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Densification push threatens to squeeze out small businesses

Land rush, tax crush expected as new measures clarify entitlements
Burnaby has designated transit-oriented development areas around Patterson, Metrotown and Royal Oak SkyTrain stations but the province plans to make the designations for local governments that haven't done likewise.

The province’s push to clear the path for additional housing at greater densities could end up pushing out many small neighbourhood businesses as upzoning up-ends their viability.

Bill 47, introduced Nov. 8 as part of a suite of bills designed to increase housing affordability, would effectively double the density allowed in “transit-oriented areas” and remove height restrictions on residential construction across the province.

While not yet designated, the bill would give the lieutenant governor authority to designate “bus stops, bus exchanges, passenger rail stations and other transit facilities for the purposes of the definition of ‘transit station.’”

This means cities from Victoria to Vernon and north to Fort St. John could be impacted.

While the province’s Assessment Act protects homeowners from the blanket upzoning of single-family lots to permit four-plexes and six-plexes as proposed in Bill 44, introduced Nov. 1, there is no such protection for non-residential properties.

“There is no protection,” said Paul Sullivan, principal and regional leader in the Vancouver office of property tax and software provider Ryan ULC. “We all know about this highest-and-best-use problem, and it’s like, ‘Look out small business, you’re going to be hammered.’”

The problem of highest-and-best-use is one that played out in Richmond when city council designated a swathe of industrial property for future residential development in the mid-2000s. BC Assessment pegs values on properties based on their highest and beset use, but they’re taxed at current use – and for businesses, that’s multiples of what the residential tax rate is.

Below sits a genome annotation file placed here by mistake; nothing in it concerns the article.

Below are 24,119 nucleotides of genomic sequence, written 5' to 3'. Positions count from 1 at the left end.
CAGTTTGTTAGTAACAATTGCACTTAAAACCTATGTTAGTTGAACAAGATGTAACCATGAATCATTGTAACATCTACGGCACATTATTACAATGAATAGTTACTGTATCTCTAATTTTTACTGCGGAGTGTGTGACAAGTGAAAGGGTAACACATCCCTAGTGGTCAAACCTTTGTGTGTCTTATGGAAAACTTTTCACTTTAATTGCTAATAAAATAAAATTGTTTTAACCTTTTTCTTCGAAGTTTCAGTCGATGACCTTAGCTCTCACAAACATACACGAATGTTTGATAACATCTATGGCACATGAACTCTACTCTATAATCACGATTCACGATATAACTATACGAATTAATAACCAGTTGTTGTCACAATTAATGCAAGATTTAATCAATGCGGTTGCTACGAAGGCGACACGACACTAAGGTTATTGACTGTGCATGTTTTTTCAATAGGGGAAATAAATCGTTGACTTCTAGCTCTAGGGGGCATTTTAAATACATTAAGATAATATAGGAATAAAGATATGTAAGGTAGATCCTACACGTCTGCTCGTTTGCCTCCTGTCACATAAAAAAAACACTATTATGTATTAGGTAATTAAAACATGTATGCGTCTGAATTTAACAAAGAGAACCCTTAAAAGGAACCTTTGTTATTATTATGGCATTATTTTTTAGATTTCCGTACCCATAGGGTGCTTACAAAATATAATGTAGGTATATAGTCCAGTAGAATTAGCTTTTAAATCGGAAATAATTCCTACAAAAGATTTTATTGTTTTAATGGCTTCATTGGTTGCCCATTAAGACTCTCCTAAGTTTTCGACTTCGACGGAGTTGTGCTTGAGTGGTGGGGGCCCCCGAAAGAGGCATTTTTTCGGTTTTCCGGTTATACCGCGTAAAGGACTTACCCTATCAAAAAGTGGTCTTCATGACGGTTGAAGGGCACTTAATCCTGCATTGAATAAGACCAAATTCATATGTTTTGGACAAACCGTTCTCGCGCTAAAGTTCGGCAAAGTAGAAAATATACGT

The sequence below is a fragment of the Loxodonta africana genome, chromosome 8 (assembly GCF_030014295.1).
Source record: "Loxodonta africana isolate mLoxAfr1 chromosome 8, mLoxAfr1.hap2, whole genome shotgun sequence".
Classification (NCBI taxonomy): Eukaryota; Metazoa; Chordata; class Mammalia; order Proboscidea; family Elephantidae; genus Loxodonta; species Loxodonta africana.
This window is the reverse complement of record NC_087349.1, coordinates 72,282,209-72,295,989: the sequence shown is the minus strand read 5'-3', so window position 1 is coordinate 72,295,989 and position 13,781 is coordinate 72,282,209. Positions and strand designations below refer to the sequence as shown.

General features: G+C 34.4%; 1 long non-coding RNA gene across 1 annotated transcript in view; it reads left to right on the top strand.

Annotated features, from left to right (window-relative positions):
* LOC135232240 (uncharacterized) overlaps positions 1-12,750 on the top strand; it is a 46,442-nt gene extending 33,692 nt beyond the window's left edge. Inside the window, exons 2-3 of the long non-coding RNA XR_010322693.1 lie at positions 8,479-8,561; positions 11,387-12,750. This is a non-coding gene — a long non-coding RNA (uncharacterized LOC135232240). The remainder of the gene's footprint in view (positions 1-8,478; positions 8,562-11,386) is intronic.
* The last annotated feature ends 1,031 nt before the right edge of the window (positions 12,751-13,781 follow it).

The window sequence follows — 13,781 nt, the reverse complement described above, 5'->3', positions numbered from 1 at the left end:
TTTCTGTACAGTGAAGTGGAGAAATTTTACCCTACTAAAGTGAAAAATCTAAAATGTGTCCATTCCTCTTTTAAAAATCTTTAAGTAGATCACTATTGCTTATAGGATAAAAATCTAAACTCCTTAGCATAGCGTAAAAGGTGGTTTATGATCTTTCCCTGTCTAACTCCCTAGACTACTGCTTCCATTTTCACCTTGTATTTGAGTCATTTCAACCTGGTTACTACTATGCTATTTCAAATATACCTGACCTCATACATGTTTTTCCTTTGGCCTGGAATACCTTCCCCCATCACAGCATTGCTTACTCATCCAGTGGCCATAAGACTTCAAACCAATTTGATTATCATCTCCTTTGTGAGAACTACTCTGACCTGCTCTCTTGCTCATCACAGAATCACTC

“On the 2025 taxes, we’re going to see substantial escalations on land values around commercial nodes and your local, independent businesses are going to be paying the bills,” Sullivan said.

Many small businesses have found it tough enough paying their existing property taxes in recent years, and the burden of street crime, shoplifting and shifting consumer spending patterns in the wake of the pandemic has made life harder than ever.

“Post-pandemic, small business is not doing well,” Sullivan said. “My preliminary review shows a drastic decline in the number of small businesses in Vancouver.”

While the city piloted a Development Potential Relief Program earlier this year that gave property owners a break on the municipal portion of taxes levied on up to $5.4 million in upzoned value, just 1,360 of approximately 17,000 properties in the eligible property classes qualified.

It was a good start, but the prospect of Bill 47 shows that more needs to be done to ensure neighbourhood businesses aren’t sideswiped off the street.

“We’ve got to put it to a meaningful level such that the tax savings make a difference because of the extreme values that are going to be created,” Sullivan said.

“It’s going to put a fire on as far as land investment,” said Jason Turcotte, president of Darwin Properties Ltd., a residential developer based in North Vancouver. “It’s taking away a big part of the uncertainty around the entitlement process, being able to identify sites around transit nodes.”

He points out that it won’t be just the expanding SkyTrain corridors of the Lower Mainland that are impacted but cities around the province.

“The housing situation is not just a Lower Mainland issue. It’s across the province. Every part of our province is experiencing a shortage, so certainty and an increase in density will open up opportunity,” he said. “There are many locations – and Kelowna and Kamloops are good examples – where there’s going to be a significant increase in density around some of these areas that are well served by transit that gives developers the opportunity to actually assemble sites for the production of new housing.”

Just how it plays out will depend on the regulations developed to give force and effect to the bill, if and when it passes.

“There will inevitably be a number of groups that have been sitting, biding their time to jump back in terms of their investment decisions, and that’s a catalyst right there in my mind that will spur on investment activity and land sales.

“The proof will be in the pudding when they come out with the detailed regulations, as to how they execute this,” Turcotte said. “We haven’t seen the regulations, but I suspect that when we do there’ll be a greater amount of activity around those hubs.”